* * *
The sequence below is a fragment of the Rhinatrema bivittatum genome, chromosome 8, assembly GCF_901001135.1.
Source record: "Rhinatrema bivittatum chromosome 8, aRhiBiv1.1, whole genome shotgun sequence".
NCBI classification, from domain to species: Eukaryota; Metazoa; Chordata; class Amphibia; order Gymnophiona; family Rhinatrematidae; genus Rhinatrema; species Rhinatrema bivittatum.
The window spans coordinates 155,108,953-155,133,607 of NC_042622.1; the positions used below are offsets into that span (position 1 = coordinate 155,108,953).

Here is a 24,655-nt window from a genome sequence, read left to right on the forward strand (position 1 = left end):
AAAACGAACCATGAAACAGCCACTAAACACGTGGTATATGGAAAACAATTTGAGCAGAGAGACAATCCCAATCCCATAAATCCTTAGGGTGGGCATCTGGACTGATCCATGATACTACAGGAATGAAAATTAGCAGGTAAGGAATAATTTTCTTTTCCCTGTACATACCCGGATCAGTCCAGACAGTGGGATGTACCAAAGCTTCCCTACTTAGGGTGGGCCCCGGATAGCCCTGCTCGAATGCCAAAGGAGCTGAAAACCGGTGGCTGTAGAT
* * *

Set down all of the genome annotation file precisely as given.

The sequence below is a fragment of the Rhinatrema bivittatum genome, chromosome 8, assembly GCF_901001135.1.
Source record: "Rhinatrema bivittatum chromosome 8, aRhiBiv1.1, whole genome shotgun sequence".
NCBI classification, from domain to species: Eukaryota; Metazoa; Chordata; class Amphibia; order Gymnophiona; family Rhinatrematidae; genus Rhinatrema; species Rhinatrema bivittatum.
The window spans coordinates 155,108,953-155,133,607 of NC_042622.1; the positions used below are offsets into that span (position 1 = coordinate 155,108,953).

Here is a 24,655-nt window from a genome sequence, read left to right on the forward strand (position 1 = left end):
AAAACGAACCATGAAACAGCCACTAAACACGTGGTATATGGAAAACAATTTGAGCAGAGAGACAATCCCAATCCCATAAATCCTTAGGGTGGGCATCTGGACTGATCCATGATACTACAGGAATGAAAATTAGCAGGTAAGGAATAATTTTCTTTTCCCTGTACATACCCGGATCAGTCCAGACAGTGGGATGTACCAAAGCTTCCCTACTTAGGGTGGGCCCCGGATAGCCCTGCTCGAATGCCAAAGGAGCTGAAAACCGGTGGCTGTAGAT